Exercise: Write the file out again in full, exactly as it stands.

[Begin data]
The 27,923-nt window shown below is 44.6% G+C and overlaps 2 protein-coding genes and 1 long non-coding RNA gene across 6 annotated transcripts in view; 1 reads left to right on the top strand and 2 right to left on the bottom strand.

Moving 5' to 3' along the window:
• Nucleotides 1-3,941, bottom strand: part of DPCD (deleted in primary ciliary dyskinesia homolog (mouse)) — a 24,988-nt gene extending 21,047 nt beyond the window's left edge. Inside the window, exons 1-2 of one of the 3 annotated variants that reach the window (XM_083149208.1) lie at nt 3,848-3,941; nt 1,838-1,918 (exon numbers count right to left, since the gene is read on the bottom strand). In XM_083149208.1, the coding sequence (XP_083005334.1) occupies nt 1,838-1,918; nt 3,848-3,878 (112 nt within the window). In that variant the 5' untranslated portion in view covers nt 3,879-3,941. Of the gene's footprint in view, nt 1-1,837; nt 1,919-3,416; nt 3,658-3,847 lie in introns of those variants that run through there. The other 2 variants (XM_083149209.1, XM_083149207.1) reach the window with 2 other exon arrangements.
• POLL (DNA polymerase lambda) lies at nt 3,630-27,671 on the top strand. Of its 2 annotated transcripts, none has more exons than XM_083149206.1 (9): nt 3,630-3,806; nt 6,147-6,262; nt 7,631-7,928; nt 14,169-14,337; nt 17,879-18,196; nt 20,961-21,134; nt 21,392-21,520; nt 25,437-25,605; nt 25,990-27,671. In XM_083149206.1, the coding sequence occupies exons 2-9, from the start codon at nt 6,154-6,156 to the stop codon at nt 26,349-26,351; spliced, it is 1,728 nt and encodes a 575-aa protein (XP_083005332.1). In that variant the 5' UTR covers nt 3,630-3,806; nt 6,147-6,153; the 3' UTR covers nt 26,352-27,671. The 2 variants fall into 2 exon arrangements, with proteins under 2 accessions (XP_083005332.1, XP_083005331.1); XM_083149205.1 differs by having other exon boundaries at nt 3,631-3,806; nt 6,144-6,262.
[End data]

The 27,923-nt window shown below is 44.6% G+C and overlaps 2 protein-coding genes and 1 long non-coding RNA gene across 6 annotated transcripts in view; 1 reads left to right on the top strand and 2 right to left on the bottom strand.

Moving 5' to 3' along the window:
• Nucleotides 1-3,941, bottom strand: part of DPCD (deleted in primary ciliary dyskinesia homolog (mouse)) — a 24,988-nt gene extending 21,047 nt beyond the window's left edge. Inside the window, exons 1-2 of one of the 3 annotated variants that reach the window (XM_083149208.1) lie at nt 3,848-3,941; nt 1,838-1,918 (exon numbers count right to left, since the gene is read on the bottom strand). In XM_083149208.1, the coding sequence (XP_083005334.1) occupies nt 1,838-1,918; nt 3,848-3,878 (112 nt within the window). In that variant the 5' untranslated portion in view covers nt 3,879-3,941. Of the gene's footprint in view, nt 1-1,837; nt 1,919-3,416; nt 3,658-3,847 lie in introns of those variants that run through there. The other 2 variants (XM_083149209.1, XM_083149207.1) reach the window with 2 other exon arrangements.
• POLL (DNA polymerase lambda) lies at nt 3,630-27,671 on the top strand. Of its 2 annotated transcripts, none has more exons than XM_083149206.1 (9): nt 3,630-3,806; nt 6,147-6,262; nt 7,631-7,928; nt 14,169-14,337; nt 17,879-18,196; nt 20,961-21,134; nt 21,392-21,520; nt 25,437-25,605; nt 25,990-27,671. In XM_083149206.1, the coding sequence occupies exons 2-9, from the start codon at nt 6,154-6,156 to the stop codon at nt 26,349-26,351; spliced, it is 1,728 nt and encodes a 575-aa protein (XP_083005332.1). In that variant the 5' UTR covers nt 3,630-3,806; nt 6,147-6,153; the 3' UTR covers nt 26,352-27,671. The 2 variants fall into 2 exon arrangements, with proteins under 2 accessions (XP_083005332.1, XP_083005331.1); XM_083149205.1 differs by having other exon boundaries at nt 3,631-3,806; nt 6,144-6,262.